A shipping company and its DPA (Designated Person Ashore) have been made to pay a total of £13,152.50 in fines and costs after pleading guilty to breaches of the ISM (International Safety Management) Code.
On the 19th June 2012, a Port State Control Inspector from the Maritime and Coastguard Agency (MCA) boarded Terry Siete at Portland
During his inspection the Inspector noted that access was being made into the vessel’s ballast tanks without proper procedures being in place. The Master was issued with a Prohibition Notice requiring entries be made in the correct manner in accordance with the Code of Safe Working Practices.
On the 20th August 2012, the Inspector returned to the vessel. On checking various documents, reports and permits, he identified that entries had been made into the ballast tanks of the Terry Siete without a valid gas free certificate being in place
Further investigation confirmed this information. It also confirmed that the DPA had been present onboard when these entries had been taking place.
The owners of the Terry Siete, pleaded guilty to a breach of the Merchant Shipping (International Safety Management (ISM) Code) Regulations 1998 (S.I. 1561) for failing to comply with objectives of the ISM Code. The company was today fined £5,000 plus costs of £6,652.50 at a hearing at Southampton Magistrates Court.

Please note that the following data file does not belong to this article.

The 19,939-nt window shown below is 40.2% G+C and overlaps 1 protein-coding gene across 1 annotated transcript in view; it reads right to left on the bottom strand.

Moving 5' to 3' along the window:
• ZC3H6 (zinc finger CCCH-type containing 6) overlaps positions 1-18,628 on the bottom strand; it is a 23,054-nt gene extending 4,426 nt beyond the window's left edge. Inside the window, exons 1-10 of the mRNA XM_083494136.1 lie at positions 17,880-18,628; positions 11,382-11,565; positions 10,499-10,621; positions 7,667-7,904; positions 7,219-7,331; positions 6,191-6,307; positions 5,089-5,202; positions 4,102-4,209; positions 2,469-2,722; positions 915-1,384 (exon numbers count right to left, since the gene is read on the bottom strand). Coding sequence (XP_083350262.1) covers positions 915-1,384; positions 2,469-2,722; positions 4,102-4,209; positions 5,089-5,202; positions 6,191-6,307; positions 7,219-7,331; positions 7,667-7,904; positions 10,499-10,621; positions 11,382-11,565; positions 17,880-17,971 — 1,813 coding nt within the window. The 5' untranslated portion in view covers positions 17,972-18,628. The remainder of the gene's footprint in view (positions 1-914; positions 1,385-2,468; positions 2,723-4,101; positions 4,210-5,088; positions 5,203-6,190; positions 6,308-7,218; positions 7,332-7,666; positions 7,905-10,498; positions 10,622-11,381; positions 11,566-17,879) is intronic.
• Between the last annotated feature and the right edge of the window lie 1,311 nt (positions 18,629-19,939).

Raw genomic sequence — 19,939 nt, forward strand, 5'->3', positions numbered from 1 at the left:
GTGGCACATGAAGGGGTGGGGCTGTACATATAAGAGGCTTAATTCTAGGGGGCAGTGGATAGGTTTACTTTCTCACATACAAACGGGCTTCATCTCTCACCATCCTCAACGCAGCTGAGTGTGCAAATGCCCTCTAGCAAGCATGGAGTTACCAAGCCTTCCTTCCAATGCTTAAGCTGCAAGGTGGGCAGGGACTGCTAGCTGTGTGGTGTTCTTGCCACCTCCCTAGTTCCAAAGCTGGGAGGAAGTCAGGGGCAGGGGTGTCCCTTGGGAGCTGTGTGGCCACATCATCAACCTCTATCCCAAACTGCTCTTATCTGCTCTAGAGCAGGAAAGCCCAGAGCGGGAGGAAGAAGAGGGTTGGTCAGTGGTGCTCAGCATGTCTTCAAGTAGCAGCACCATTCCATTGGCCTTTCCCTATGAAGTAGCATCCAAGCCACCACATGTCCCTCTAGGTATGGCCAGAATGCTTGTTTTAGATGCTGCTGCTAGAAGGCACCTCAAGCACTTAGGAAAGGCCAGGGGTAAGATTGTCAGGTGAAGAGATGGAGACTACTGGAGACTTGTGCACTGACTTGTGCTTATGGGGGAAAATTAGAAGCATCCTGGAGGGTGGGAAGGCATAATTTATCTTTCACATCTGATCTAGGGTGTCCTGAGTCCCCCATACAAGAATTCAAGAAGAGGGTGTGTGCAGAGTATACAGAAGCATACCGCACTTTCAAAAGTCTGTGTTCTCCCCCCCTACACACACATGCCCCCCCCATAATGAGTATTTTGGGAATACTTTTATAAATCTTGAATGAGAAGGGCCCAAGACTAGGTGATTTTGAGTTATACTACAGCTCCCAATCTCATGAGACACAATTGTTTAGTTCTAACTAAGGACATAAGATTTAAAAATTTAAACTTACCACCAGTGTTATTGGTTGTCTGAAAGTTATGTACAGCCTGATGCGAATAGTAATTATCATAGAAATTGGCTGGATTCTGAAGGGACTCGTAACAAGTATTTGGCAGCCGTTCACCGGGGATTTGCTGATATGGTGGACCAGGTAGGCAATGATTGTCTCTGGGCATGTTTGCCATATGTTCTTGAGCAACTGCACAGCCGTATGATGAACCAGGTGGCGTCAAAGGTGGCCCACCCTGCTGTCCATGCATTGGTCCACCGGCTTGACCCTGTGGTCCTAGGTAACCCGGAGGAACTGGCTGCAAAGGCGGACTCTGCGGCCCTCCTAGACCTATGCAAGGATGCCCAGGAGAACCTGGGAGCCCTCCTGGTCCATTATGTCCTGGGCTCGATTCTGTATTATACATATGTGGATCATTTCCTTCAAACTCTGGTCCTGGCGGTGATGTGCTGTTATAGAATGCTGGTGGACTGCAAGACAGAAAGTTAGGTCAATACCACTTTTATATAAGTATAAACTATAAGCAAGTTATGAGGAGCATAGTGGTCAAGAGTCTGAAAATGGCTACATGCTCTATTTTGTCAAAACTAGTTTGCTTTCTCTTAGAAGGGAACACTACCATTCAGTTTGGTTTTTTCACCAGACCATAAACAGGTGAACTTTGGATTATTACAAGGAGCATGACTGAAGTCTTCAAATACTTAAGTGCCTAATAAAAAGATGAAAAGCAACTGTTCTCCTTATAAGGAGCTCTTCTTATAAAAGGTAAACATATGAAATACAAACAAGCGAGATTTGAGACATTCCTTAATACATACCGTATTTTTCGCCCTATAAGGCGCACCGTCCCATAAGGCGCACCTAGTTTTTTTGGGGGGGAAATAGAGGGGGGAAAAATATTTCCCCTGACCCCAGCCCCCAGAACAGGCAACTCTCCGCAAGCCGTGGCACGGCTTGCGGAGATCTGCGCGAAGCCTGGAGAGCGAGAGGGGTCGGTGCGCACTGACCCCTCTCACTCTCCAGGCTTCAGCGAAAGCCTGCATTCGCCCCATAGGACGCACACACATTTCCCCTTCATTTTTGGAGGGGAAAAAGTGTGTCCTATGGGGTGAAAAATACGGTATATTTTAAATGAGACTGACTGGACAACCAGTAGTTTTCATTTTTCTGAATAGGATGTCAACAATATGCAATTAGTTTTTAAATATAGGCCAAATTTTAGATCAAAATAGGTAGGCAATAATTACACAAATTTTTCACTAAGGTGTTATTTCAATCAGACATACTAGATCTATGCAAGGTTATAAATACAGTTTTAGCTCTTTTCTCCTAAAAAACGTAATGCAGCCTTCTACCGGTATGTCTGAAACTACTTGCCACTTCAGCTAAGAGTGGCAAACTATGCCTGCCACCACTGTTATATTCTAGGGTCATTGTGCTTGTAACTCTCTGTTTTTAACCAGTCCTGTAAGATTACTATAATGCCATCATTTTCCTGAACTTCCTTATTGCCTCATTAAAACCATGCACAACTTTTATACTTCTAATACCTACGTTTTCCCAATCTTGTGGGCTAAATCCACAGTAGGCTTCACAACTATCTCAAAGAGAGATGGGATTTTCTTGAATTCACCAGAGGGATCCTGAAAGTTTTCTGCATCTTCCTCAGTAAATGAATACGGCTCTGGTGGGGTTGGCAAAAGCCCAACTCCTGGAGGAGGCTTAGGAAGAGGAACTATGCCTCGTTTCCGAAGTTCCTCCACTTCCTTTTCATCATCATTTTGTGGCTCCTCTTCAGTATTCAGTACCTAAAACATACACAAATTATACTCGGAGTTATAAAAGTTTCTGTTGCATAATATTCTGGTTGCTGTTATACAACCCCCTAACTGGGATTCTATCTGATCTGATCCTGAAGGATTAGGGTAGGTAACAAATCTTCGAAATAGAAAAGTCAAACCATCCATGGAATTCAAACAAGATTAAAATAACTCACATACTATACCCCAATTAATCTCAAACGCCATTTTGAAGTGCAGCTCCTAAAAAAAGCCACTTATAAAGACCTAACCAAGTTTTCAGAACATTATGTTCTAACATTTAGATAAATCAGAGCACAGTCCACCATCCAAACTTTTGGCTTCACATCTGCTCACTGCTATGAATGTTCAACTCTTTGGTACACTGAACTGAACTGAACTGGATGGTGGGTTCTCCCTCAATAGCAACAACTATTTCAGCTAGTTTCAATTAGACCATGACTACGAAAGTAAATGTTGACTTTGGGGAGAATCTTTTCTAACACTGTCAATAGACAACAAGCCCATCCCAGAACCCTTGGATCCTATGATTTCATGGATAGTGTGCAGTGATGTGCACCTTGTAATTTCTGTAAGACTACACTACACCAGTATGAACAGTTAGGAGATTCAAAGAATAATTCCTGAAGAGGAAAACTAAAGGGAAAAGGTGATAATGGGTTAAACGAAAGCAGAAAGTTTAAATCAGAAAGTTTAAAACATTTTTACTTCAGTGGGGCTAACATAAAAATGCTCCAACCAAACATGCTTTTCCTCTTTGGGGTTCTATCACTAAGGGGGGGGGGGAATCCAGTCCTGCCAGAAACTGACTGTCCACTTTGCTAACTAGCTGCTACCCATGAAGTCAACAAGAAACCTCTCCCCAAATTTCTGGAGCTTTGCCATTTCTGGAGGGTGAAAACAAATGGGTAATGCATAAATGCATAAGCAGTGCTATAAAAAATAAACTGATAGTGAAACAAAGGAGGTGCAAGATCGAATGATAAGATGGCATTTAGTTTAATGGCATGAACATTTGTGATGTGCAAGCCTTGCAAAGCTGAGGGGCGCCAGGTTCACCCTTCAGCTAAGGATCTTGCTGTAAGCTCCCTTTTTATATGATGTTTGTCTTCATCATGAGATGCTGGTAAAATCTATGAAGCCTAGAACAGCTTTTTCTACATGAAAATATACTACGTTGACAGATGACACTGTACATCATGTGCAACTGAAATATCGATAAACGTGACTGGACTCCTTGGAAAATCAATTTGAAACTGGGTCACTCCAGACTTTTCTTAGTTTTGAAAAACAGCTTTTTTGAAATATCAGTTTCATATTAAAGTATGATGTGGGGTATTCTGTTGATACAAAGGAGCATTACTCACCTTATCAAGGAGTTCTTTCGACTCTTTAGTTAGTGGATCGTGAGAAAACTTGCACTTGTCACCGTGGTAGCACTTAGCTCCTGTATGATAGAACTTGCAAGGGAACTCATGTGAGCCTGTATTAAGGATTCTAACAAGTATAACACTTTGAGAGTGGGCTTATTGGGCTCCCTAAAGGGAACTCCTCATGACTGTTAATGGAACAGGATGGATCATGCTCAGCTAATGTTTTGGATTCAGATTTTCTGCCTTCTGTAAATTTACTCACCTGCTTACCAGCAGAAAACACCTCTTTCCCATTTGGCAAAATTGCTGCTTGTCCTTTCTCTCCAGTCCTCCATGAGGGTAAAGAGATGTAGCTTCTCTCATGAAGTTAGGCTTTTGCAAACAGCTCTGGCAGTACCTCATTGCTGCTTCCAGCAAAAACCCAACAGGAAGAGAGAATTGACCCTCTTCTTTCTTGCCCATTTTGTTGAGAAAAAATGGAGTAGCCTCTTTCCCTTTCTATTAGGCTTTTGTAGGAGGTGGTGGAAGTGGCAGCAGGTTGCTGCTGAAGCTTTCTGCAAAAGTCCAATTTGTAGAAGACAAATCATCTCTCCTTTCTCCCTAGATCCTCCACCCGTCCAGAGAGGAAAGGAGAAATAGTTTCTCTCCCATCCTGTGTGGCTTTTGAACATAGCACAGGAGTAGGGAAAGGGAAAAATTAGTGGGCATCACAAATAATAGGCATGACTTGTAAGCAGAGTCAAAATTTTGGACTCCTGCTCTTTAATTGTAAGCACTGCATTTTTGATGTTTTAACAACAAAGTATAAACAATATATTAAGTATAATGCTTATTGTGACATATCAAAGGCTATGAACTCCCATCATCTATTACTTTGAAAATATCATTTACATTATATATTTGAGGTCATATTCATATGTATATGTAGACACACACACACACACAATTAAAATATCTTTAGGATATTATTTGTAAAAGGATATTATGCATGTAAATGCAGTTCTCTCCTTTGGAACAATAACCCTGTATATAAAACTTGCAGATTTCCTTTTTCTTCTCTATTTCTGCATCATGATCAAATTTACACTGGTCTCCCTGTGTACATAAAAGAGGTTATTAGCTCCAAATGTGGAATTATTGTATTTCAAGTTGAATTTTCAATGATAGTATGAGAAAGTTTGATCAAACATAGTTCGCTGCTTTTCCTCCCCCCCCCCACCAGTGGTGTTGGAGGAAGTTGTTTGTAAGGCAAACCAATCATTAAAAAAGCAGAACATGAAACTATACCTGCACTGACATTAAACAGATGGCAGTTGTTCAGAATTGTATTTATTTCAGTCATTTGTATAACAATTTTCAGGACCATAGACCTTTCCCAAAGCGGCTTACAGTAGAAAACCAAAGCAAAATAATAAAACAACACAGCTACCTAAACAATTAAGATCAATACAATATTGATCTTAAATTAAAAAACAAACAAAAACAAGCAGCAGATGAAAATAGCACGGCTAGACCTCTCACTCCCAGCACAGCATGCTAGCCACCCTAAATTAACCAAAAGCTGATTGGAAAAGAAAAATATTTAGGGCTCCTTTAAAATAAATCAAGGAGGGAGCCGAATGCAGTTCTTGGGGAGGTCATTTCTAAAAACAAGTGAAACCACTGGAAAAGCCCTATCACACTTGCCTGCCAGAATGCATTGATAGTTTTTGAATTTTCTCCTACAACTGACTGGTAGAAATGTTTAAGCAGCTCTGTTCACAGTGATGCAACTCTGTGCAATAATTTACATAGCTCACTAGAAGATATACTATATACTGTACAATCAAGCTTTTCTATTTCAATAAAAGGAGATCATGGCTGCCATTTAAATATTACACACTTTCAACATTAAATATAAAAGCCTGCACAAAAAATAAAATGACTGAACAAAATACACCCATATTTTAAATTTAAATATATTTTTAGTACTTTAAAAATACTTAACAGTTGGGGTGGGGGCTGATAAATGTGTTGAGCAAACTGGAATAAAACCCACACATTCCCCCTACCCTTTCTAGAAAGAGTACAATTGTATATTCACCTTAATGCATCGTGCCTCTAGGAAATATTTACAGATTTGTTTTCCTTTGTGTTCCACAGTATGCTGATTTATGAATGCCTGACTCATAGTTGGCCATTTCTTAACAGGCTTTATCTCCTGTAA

At a previous hearing, the DPA, had pleaded guilty to a breach of the Merchant Shipping ISM regulations for failing to ensure proper procedures were in place. He was fined £1,000 plus costs of £500.
The Chairman of the Bench stated:
“The owners had failed to properly apply the ISM code. It showed a pattern of deceit to cover up defects, and showed wilful disregard for safety of crew and third party workers on board.”
Richard Pellew, the MCA’s Area Operations Manager (Survey & Inspection) for South-East England, said:
“Entry into confined spaces without correct procedures placed both crew and shore contractors at risk. The company had received a warning that its procedures were lacking but failed to correct matters. The DPA failed in his duty to ensure that correct procedures were in place and then oversaw improper entries into the ships ballast tanks.
“This prosecution should be a reminder to all owners and operators to have correct procedures in place for entries into enclosed spaces.”